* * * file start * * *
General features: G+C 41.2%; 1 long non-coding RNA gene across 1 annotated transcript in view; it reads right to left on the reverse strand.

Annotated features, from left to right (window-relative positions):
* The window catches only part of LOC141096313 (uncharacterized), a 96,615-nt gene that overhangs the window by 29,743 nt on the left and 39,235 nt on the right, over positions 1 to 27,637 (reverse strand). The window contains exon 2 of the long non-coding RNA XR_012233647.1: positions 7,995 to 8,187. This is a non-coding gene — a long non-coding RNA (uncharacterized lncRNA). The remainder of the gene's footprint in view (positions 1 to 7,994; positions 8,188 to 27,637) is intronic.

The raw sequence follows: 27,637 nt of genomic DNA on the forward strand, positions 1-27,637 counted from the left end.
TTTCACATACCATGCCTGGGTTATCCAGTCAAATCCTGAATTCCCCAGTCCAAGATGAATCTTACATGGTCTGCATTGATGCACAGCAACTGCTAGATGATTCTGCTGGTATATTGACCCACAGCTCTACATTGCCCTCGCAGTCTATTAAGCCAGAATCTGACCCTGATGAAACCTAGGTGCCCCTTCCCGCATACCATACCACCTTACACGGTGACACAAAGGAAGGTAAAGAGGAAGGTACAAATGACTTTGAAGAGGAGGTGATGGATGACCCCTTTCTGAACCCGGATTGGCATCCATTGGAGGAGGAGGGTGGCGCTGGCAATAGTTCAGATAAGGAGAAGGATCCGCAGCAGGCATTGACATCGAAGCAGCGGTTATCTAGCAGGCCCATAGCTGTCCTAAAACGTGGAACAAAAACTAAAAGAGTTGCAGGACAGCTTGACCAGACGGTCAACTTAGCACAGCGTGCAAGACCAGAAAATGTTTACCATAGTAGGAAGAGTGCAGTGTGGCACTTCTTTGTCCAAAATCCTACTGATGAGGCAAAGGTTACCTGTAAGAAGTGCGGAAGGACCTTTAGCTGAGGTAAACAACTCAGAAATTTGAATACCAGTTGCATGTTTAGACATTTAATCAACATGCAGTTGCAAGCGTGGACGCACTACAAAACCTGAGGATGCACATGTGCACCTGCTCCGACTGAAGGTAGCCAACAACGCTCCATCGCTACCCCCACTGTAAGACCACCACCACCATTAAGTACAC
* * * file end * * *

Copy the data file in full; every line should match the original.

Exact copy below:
General features: G+C 41.2%; 1 long non-coding RNA gene across 1 annotated transcript in view; it reads right to left on the reverse strand.

Annotated features, from left to right (window-relative positions):
* The window catches only part of LOC141096313 (uncharacterized), a 96,615-nt gene that overhangs the window by 29,743 nt on the left and 39,235 nt on the right, over positions 1 to 27,637 (reverse strand). The window contains exon 2 of the long non-coding RNA XR_012233647.1: positions 7,995 to 8,187. This is a non-coding gene — a long non-coding RNA (uncharacterized lncRNA). The remainder of the gene's footprint in view (positions 1 to 7,994; positions 8,188 to 27,637) is intronic.

The raw sequence follows: 27,637 nt of genomic DNA on the forward strand, positions 1-27,637 counted from the left end.
TTTCACATACCATGCCTGGGTTATCCAGTCAAATCCTGAATTCCCCAGTCCAAGATGAATCTTACATGGTCTGCATTGATGCACAGCAACTGCTAGATGATTCTGCTGGTATATTGACCCACAGCTCTACATTGCCCTCGCAGTCTATTAAGCCAGAATCTGACCCTGATGAAACCTAGGTGCCCCTTCCCGCATACCATACCACCTTACACGGTGACACAAAGGAAGGTAAAGAGGAAGGTACAAATGACTTTGAAGAGGAGGTGATGGATGACCCCTTTCTGAACCCGGATTGGCATCCATTGGAGGAGGAGGGTGGCGCTGGCAATAGTTCAGATAAGGAGAAGGATCCGCAGCAGGCATTGACATCGAAGCAGCGGTTATCTAGCAGGCCCATAGCTGTCCTAAAACGTGGAACAAAAACTAAAAGAGTTGCAGGACAGCTTGACCAGACGGTCAACTTAGCACAGCGTGCAAGACCAGAAAATGTTTACCATAGTAGGAAGAGTGCAGTGTGGCACTTCTTTGTCCAAAATCCTACTGATGAGGCAAAGGTTACCTGTAAGAAGTGCGGAAGGACCTTTAGCTGAGGTAAACAACTCAGAAATTTGAATACCAGTTGCATGTTTAGACATTTAATCAACATGCAGTTGCAAGCGTGGACGCACTACAAAACCTGAGGATGCACATGTGCACCTGCTCCGACTGAAGGTAGCCAACAACGCTCCATCGCTACCCCCACTGTAAGACCACCACCACCATTAAGTACAC